Once you have your capture tools, editing tools, and storage tools in place it is time to figure out how you begin to manage your photos. There are photographers out there who believe an initial RAW capture is the end point, but this couldn’t be any further from reality. Camera manufactures build their equipment to capture middle ground. Middle ground exposure, middle ground color, and middle ground contrast. The reason for this is simple, they need their cameras to work for many different types of photographers.
A wedding photographer needs a very different photo than a wildlife photographer. If we have defined RAW as middle ground, it then becomes the starting point for your artistic interpretation of the scene in front of you. Adding contrast, exposure adjustments, and color saturation to a photo is not manipulating it, it is perfecting it. In the film days we had to choose how we wanted to portray a location before we photographed it. Now we go photograph and figure out the look later, after we download our photos.
Thousands of Photos
When you get tens of thousands of photos in your catalog, you need to have a workflow in place to be able to manage them. It is far better to have this workflow in place before you get to a larger number of photos.
Add keywords, locations, and captions to your photos from the start. You will be able to quickly locate photos in the future when your catalog grows into the tens of thousands of photos. Make sure your keywords make sense. Use descriptive words and phrases. Apple Photos and Lightroom allow you to tag faces and the software will then try to recognize future photos of those people. Further helping the speed of the editing process.
Be hard on yourself when you edit. This saves disk space, but also makes you a better photographer. If you don’t know what is good, take a class with a professional photographer to gain insight on how to get better.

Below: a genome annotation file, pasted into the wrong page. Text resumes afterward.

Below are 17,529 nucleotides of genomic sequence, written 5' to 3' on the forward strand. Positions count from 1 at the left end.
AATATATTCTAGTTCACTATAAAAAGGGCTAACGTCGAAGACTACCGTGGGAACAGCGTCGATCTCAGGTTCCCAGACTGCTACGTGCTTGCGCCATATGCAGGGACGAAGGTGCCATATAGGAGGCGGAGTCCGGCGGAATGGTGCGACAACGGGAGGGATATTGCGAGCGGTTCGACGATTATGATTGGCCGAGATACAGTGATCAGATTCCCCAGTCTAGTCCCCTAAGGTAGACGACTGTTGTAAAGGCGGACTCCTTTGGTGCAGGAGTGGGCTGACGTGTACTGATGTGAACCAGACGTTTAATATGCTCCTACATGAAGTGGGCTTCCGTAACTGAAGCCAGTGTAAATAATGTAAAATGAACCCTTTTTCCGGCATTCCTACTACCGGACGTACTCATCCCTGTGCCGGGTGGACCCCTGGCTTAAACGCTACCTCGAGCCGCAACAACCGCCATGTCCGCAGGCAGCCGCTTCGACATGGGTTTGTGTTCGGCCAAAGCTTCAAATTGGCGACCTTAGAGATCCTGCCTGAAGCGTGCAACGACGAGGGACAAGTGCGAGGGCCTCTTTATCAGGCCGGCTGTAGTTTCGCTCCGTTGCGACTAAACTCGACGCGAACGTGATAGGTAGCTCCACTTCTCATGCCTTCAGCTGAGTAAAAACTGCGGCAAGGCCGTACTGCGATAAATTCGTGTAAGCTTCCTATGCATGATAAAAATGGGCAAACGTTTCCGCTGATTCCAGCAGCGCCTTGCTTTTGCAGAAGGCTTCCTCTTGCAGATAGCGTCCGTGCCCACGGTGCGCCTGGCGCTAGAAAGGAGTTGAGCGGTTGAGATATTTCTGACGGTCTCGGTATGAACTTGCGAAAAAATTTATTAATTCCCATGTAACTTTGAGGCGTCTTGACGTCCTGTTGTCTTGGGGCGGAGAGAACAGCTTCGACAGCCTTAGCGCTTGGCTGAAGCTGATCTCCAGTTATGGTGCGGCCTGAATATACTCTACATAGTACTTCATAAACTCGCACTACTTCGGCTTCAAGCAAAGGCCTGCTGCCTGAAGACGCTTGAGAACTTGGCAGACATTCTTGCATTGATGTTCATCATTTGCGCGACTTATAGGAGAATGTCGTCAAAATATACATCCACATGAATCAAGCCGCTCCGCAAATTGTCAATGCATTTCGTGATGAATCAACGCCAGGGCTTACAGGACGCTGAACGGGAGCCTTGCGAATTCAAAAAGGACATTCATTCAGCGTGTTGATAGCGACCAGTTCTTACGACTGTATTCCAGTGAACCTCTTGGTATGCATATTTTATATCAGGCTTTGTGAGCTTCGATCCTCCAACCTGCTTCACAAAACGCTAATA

Processing Your Photos
Learn to process your photos. Slide those sliders in your software of choice to see how your photos change. Study websites and books of photographers who inspire you, then try to make your photos look like theirs. The number one thing that I find photos lack these days is contrast. I think the HDR days messed with a lot of photographers, myself included. FORGET HDR! We don’t need to see all of the detail in every shadow. Photos that possess contrast allow us to guide our viewer through that photo and give the photo greater depth.
I adjust exposure, contrast, blacks, whites, vibrance, and then perform local adjustments to ALL of my photos. My business model is about telling stories and highlighting locations, not capturing snapshots. My goal is to NEVER add subject matter to a photo that wasn’t present when I created it. I don’t even merge exposures at this point – Capture One Pro gives me amazing dynamic range with my RAW captures to better help with this as well.
The most important concept I can stress about How-to Manage Digital Photos is to think about your photography first. Think about where you are and where you want to go with it. Photographers are creating serious photographic content that needs some sort of management at this point. I don’t feel that Capture One Pro is for everyone, but it is definitely working for me now, whereas Lightroom is not. Could this change in the future with the forthcoming On1 Photo Raw release? Absolutely.
Over the course of the last decade as a full-time professional I have made many changes to how I work. We built this website to help our clients become better photographers. My commercial and editorial clients have a website geared toward their needs. I am updating my photo catalog daily to better perform for me. My marketing and business plans have been evolving as technology changes as well. My point here is that we should not remain stagnant in any aspect of photography.
The key is to never fear change. Embrace it. Discover it. And figure out how you can make it work more efficiently for you and your goals as a photographer.